Ashikubo: Ordered by Mochizuki Shoten, Ashikubo, Shizuoka City. Brewed by Fujinishiki Brewery, Fuji Gun.
An honest Junmai Ginjo. At 1,525 yen, a true bargain considering the quality. I would recommend it to collectors with only one reservation: why does the label advertize that this sake is made with water collected in Ashikubo, while the sticker at the back says that all sake are exclusively brewed with water from Mt. Fuji by Fujinishiki Brewery?
Sumpu No Takajo: Ordered by Seven Eleven Convenience Store, Takajo Machi, Shizuoka City. Brewed by Eikun Brewery, Yui City. The 7-11 owner used to be a liquor shop owner who asked this private label to his brewer friends.
A Junmai Ginjo for 1,000 yen?
A bargain? Definitely not. I was not impressed at all by the contents. I made a point to drink it all, as I have a policy to guzzle down my mistakes. Won’t be fooled again!

“Promotional labels”
They either promote history, an event, a region or culture.
They can also wildly vary.
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Toro No Sato, Haginishiki Brewery and Abekaido, Yoshiya Brewery, Shizuoka City, and Nagai Ki No Hashi, Omuraya Brewery, Shimada City, show a positive approach as they are true bargains, whereas the crass exploitation of Mount Fuji one-cup sake found their way into my bathtub where they had the merit to smoothen my skin after a hard day playing cricket!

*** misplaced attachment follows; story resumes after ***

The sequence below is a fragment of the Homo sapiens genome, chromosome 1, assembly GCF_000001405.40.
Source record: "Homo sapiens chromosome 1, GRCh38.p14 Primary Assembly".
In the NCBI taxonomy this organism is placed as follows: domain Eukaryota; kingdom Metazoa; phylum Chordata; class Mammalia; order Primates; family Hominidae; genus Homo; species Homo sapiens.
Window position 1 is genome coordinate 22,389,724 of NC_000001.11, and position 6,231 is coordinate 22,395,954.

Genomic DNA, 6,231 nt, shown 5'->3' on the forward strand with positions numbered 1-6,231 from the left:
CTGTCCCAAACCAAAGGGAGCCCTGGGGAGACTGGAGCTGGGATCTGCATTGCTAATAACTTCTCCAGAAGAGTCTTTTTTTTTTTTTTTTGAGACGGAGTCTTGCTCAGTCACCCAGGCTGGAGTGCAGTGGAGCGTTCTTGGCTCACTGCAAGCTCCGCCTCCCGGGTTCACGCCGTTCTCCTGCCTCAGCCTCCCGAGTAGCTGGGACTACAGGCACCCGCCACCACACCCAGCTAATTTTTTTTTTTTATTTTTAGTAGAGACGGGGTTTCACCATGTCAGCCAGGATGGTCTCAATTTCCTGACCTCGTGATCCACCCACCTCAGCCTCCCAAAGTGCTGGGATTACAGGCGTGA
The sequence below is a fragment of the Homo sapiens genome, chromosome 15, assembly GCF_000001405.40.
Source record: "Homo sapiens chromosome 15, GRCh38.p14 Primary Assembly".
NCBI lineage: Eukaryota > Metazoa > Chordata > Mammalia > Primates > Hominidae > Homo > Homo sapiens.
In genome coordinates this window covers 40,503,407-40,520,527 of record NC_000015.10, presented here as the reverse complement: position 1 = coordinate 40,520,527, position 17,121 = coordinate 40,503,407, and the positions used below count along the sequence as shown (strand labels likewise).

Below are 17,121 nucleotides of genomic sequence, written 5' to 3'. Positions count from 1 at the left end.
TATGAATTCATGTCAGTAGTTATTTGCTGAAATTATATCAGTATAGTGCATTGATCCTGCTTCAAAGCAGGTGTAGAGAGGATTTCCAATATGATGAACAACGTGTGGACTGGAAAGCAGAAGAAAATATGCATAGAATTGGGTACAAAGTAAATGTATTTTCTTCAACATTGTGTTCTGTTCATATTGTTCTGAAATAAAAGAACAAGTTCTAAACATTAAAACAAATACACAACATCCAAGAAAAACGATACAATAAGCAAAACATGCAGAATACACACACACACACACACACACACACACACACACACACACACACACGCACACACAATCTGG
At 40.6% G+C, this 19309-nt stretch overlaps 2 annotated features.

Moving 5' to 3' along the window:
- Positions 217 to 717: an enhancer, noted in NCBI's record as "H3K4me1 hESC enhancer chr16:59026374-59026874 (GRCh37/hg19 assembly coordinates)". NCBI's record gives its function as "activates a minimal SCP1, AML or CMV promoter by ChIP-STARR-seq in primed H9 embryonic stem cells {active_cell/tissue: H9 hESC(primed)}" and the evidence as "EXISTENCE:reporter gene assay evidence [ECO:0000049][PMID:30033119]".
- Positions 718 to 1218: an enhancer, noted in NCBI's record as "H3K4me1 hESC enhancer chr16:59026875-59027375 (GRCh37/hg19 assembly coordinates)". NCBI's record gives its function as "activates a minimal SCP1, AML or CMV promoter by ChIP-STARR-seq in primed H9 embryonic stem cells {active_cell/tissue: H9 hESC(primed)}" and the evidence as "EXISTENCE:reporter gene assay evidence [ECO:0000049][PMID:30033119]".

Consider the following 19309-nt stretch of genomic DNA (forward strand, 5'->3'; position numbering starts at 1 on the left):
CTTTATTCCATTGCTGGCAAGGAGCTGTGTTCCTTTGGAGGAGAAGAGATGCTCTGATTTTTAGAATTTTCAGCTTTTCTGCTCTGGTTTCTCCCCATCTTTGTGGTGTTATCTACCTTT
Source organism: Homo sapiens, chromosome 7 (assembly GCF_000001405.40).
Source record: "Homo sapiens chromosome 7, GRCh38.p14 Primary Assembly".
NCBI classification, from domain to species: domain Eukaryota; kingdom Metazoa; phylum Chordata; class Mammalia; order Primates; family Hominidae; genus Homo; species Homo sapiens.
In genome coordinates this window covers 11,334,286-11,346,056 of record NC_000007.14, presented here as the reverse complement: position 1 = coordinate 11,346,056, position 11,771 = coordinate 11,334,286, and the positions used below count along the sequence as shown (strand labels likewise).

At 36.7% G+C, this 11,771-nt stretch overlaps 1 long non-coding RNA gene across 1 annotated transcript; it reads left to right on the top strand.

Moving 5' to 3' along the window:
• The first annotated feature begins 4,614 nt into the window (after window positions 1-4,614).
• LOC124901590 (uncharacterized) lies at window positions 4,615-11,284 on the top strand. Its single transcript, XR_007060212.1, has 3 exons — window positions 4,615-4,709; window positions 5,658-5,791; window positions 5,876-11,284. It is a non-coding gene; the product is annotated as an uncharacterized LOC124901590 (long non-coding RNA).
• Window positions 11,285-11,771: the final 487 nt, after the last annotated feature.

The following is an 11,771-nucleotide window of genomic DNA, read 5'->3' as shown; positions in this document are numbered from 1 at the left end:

“Artistic labels”
Labels with a definite artisitic orientation.
The sake can also wildly vary.
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Definitely top of the Prefecture are the labels from Morimoto Brewery, Kikugawa City, whose owner/master brewer has for some years ordered or created different designs for his special brews.
The last of the three labels above has an interesting story as I witnessed its birth.
During my visit at Morimoto Brewery on February 16th, I was offered a taste of this beautiful 5-year old sake, “Koshu No Roman”, still unlabelled at the time. When I asked if the label had already been designed, Mr. Morimoto showed me the blueprint (see photo at top of page) of the label he intended to use. When I asked him if he could make a copy for me, he readily agreed. But he could not put his hands on a sheet of clean white paper. No problem. He grabbed a brown paper rice-bag, cut it to size and put it through the copy machine, applied his personal seal on it, et voila! (I got half of the original six-label print).
As the result definitely pleased everyone present, he stuck with the idea and “copied” the official label for his brew on more brown rice-bag paper! But I’m not supposed to tell anyone…

“Commemorative labels”
No need to say, you are left open to big surprises or disappointments in that category!
At least I can say that I enormously benefitted from this kind on February 27th when I was graciously offered the bottle below by Mr. Motoo Hashimoto of Yoshiya Brewery, Shizuoka City.
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A golf fanatic, he had managed the exploit of a hole-in-one on January 14th, 2007. He had a label created to commemorate the feat with place, name, shot et al.
Back home, just out of curiosity, I read the sticker behind the bottle.
Dai Ginjo and the lot! Holy me!
Not for sale, by the way